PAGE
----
Its actually a pretty astute observation that independent river-valley "cradles of civilization" tend to have their own crops associated with them. I've personally had a lot of luck researching plant domestication and its association with nearby river valleys, even in some unexpected places. The two definitely seem related.
However, this isn't a hard and fast rule. Useful plants are one of the things humans societies are quickest to adopt from nearby cultures. This is why the Nile and Mesopotamian "cradle" civilizations had pretty much the same crop package. In fact, you could reasonably ask the same question about those two, if you could figure out for sure which one was first.
All crops are different of course. If a Neolithic people happen to get introduced to a more productive staple crop, it will tend to displace what they were using before. It turns out wheat and barley are two of the most useful in the world. That's why they are still grown (in temperate climates) around the world today. Wheat is second worldwide only to Corn, which was unavailable to prehistoric Asians of course. There's a very good discussion of this in Guns, Germs, & Steel1.
What in fact tends to happen is that useful domesticable plants are domesticated wherever their wild ancestors happen to live. Sometimes that's in a river valley, sometimes not. However, since they are useful they tend to get shared with neighbors, and if they are useful where the neighbors live too, they will get shared further, etc. Eventually this useful crop is liable to make its way into a river valley, where crop yields can be tremendous, and the rest is literally history.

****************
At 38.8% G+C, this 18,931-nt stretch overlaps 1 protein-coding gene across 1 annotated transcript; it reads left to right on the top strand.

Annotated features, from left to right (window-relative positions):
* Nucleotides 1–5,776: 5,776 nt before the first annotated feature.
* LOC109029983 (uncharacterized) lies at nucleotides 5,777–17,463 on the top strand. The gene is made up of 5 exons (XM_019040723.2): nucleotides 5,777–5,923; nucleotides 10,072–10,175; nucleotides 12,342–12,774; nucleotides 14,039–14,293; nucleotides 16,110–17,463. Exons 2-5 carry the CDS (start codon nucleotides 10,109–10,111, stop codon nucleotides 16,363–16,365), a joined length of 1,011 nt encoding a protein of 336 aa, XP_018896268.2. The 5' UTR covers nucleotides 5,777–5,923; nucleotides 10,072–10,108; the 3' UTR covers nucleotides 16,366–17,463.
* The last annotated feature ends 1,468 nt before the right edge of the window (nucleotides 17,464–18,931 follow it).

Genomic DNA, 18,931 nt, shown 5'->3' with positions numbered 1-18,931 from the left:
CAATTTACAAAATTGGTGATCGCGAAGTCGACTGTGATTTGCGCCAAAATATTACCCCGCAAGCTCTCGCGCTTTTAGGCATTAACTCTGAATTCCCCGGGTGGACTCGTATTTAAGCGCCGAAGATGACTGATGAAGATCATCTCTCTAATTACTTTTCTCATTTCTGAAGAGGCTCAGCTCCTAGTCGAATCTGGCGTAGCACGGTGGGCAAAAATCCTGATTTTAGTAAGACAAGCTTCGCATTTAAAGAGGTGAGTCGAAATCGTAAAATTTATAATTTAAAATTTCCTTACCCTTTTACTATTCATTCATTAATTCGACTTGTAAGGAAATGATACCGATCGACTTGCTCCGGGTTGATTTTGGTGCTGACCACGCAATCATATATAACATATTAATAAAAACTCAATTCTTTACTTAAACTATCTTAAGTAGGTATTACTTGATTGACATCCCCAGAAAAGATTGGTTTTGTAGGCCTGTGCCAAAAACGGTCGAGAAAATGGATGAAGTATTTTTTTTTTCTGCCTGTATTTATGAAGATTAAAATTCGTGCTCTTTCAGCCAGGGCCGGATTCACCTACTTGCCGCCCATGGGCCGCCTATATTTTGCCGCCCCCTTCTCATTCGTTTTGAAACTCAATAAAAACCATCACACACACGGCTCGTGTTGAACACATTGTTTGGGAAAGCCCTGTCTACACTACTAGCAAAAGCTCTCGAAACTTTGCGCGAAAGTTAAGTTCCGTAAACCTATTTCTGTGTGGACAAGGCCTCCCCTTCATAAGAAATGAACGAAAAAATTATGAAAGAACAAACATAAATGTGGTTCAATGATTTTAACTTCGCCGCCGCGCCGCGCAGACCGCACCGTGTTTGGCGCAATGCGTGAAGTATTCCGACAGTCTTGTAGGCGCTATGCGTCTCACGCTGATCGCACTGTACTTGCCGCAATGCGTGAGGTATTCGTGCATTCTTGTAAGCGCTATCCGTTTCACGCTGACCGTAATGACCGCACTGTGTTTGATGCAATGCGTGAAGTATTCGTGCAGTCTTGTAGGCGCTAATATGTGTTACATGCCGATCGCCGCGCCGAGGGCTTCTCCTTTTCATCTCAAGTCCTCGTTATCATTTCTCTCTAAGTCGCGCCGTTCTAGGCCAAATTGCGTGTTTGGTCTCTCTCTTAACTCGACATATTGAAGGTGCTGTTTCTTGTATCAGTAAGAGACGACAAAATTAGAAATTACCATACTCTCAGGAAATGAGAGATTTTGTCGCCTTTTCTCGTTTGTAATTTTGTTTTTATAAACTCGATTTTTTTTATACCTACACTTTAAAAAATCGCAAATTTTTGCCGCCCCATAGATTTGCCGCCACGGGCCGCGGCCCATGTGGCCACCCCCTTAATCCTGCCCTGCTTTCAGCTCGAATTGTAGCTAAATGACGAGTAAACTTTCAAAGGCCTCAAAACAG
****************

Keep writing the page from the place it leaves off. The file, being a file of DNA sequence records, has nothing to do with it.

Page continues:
In the Indus Valley's case, their staples appear to have been Wheat and Barley, just like in the Nile and Tigris-Euphrates valley areas. However, Wheat was in fact domesticated from a wild grass native to Anatolia, which geographically isn't in two of those three locations2. The ancestors of those civilizations imported wheat growing from other non-civilized neighbors.
Barley's wild ancestor was much more widely distributed, and in fact was domesticated independently in Tibet, near the headwaters of the Indus. Its very likely the Indus Valley imported their domesticated barley from there rather than from Egypt or Mesopotamia. Modern barley contains genetic markers for wild barley from both locations.
Remember that being a farmer alone doesn't make man civilized. All that means is that you are in the Neolithic. Its a good start, but not the whole enchilada.
Archeologically, we know there was farming based on those crops in the Indus Valley going back to about 7,000BC. That is almost 4,000 years before the beginning of the Indus Valley Civilization, 4,000 years before the Early Dynastic period in Egypt, and more than 4,000 years before the Early Dynastic period in Sumer. To put that in perspective, there is nearly the same amount of distance in time between the first Indus Valley farmers and the start of Near East civilization as there is between the latter and today.
So while some of the crops used in the Indus Valley may not have been of local origin, they did not get them from other civilized societies. They were being farmed locally long before the first civilization arose anywhere.
1 - This book is this website's unofficial required reading list.